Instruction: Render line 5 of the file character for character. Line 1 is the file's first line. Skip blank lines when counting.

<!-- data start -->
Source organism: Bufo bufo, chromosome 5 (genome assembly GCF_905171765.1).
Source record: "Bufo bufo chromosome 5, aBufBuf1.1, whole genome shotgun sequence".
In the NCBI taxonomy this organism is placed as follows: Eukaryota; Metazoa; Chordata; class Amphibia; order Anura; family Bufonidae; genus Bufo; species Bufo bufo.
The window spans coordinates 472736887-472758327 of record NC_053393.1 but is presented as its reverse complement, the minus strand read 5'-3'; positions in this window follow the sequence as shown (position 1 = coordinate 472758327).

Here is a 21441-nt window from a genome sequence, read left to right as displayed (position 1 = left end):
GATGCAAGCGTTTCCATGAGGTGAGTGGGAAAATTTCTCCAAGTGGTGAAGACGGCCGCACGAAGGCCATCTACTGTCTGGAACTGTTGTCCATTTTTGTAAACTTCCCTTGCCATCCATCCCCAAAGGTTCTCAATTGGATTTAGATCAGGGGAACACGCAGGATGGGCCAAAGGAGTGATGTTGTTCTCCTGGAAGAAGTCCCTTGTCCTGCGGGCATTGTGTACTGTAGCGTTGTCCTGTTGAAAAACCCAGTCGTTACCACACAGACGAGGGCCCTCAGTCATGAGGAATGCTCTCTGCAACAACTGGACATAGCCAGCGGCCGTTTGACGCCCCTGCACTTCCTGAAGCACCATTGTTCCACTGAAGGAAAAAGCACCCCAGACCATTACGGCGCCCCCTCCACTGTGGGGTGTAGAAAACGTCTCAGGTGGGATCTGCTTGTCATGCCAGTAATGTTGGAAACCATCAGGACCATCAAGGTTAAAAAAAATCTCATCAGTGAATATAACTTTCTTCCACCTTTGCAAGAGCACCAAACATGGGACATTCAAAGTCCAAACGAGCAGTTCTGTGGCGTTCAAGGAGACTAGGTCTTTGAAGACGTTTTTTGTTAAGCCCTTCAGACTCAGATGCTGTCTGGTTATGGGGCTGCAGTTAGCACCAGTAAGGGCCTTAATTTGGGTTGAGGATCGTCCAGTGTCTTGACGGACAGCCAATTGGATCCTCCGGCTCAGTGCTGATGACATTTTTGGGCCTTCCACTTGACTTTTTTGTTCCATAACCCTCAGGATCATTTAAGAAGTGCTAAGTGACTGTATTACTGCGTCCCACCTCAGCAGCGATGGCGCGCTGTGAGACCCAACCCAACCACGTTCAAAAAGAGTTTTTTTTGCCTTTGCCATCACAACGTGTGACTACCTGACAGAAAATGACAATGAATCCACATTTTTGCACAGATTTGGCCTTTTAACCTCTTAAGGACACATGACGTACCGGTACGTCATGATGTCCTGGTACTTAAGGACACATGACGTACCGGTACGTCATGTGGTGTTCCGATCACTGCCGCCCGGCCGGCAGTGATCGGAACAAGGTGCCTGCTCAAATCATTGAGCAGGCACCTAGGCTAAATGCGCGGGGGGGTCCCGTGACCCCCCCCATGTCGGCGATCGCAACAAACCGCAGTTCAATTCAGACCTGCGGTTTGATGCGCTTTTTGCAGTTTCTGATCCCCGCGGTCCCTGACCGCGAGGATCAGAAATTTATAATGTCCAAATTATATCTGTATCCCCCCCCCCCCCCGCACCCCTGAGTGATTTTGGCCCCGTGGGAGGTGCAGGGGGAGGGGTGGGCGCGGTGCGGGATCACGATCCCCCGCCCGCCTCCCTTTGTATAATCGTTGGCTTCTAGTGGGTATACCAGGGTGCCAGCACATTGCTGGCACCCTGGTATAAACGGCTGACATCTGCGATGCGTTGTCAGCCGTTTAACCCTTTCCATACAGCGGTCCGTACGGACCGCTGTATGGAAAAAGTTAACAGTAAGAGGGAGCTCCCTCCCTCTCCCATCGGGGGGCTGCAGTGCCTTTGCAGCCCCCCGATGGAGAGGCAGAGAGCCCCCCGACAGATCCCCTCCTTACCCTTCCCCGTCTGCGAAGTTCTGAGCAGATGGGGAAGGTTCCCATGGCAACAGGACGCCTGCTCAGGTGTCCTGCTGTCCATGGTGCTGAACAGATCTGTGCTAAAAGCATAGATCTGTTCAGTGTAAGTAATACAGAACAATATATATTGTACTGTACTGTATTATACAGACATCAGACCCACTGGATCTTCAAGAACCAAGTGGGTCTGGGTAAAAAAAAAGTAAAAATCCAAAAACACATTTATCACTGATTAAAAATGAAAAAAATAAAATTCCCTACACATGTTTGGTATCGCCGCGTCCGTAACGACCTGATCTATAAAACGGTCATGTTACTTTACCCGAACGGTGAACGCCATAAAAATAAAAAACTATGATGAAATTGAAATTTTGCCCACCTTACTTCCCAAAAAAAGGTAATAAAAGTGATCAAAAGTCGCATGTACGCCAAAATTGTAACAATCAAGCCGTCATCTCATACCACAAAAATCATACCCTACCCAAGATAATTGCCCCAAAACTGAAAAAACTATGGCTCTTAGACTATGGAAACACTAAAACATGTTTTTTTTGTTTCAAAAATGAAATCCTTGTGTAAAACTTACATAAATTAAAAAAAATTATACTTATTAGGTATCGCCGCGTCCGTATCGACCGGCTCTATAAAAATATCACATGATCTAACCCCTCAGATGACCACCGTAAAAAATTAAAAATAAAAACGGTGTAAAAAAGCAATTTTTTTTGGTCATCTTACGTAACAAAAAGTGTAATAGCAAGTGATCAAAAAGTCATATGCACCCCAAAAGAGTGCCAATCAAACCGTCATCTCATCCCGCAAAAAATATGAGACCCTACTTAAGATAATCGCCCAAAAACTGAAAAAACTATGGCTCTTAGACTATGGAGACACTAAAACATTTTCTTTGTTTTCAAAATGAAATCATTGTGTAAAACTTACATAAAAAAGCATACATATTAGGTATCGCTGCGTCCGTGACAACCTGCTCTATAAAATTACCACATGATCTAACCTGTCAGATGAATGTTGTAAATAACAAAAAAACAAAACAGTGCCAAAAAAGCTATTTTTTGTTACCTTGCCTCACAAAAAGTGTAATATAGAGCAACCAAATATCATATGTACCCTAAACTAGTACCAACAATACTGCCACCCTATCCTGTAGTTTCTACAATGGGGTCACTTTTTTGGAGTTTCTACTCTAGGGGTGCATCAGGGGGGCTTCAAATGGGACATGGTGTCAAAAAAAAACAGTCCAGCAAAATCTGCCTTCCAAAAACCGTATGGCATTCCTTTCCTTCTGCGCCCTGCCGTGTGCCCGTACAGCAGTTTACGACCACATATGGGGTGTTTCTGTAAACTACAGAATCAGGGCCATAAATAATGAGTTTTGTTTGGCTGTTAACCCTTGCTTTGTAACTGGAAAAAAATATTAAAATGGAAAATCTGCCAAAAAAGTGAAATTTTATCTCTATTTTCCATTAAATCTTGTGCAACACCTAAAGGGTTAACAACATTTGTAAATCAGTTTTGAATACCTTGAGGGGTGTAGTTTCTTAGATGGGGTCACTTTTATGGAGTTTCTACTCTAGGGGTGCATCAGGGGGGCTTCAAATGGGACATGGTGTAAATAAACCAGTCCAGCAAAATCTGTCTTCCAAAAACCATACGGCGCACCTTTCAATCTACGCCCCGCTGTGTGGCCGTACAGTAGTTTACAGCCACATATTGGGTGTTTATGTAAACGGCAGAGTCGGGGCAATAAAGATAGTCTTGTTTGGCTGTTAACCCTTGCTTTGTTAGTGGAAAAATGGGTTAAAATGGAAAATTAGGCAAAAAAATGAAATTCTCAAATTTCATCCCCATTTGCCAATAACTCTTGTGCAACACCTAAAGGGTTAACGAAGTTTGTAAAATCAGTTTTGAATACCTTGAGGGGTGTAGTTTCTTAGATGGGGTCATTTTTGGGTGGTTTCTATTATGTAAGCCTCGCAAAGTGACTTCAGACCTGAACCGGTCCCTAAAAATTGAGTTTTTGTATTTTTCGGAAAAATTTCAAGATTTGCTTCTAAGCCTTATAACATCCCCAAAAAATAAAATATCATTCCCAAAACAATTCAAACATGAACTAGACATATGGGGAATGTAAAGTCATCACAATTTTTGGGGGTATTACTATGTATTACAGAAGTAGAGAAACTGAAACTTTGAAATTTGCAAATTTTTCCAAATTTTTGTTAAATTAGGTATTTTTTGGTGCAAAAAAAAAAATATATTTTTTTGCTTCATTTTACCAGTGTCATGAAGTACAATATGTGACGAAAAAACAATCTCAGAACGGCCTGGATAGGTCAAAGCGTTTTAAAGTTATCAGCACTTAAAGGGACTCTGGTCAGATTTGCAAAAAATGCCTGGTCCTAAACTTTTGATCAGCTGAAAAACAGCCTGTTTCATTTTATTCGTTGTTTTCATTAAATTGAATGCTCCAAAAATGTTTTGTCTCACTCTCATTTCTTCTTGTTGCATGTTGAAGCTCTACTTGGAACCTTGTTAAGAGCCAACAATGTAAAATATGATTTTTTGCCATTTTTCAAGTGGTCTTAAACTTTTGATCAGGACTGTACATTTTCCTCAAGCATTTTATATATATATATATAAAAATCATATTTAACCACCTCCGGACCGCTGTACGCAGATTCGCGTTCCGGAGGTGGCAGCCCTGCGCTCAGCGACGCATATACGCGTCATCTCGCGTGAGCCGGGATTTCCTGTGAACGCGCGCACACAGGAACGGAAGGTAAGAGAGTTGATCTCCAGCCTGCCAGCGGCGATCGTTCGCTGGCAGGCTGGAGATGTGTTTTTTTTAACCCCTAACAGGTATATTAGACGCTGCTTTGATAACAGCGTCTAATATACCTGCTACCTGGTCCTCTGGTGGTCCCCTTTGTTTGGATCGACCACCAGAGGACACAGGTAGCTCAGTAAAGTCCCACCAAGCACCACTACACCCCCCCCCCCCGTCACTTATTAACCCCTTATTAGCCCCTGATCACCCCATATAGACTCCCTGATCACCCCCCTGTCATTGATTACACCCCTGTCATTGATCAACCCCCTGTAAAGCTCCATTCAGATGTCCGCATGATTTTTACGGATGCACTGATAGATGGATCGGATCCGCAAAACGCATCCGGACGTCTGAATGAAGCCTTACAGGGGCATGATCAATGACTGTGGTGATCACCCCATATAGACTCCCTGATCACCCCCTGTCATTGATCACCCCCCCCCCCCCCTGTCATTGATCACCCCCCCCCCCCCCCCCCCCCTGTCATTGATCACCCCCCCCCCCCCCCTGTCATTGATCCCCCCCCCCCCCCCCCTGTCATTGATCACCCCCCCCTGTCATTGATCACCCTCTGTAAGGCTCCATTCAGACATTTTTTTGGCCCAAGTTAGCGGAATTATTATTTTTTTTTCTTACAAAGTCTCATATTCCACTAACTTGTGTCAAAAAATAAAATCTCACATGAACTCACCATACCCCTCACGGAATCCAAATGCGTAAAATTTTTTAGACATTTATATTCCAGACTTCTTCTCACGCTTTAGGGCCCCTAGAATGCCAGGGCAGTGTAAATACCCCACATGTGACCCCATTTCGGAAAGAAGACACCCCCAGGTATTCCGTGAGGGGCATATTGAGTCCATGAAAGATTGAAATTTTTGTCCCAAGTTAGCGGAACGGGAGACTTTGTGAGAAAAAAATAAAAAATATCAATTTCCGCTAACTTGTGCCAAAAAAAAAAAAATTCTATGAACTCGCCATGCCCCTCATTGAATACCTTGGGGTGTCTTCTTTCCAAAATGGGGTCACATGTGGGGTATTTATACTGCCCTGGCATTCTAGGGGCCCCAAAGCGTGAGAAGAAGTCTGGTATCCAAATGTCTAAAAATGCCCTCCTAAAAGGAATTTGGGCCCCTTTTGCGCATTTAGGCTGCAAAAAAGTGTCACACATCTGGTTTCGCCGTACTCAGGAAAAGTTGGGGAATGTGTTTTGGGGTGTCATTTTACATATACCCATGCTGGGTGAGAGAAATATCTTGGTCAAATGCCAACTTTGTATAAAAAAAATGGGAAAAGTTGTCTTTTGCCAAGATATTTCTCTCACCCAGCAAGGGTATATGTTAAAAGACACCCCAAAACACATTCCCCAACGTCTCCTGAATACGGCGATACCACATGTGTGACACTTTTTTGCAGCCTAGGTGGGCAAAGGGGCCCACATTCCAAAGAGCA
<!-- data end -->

Here is a 21441-nt window from a genome sequence, read left to right as displayed (position 1 = left end):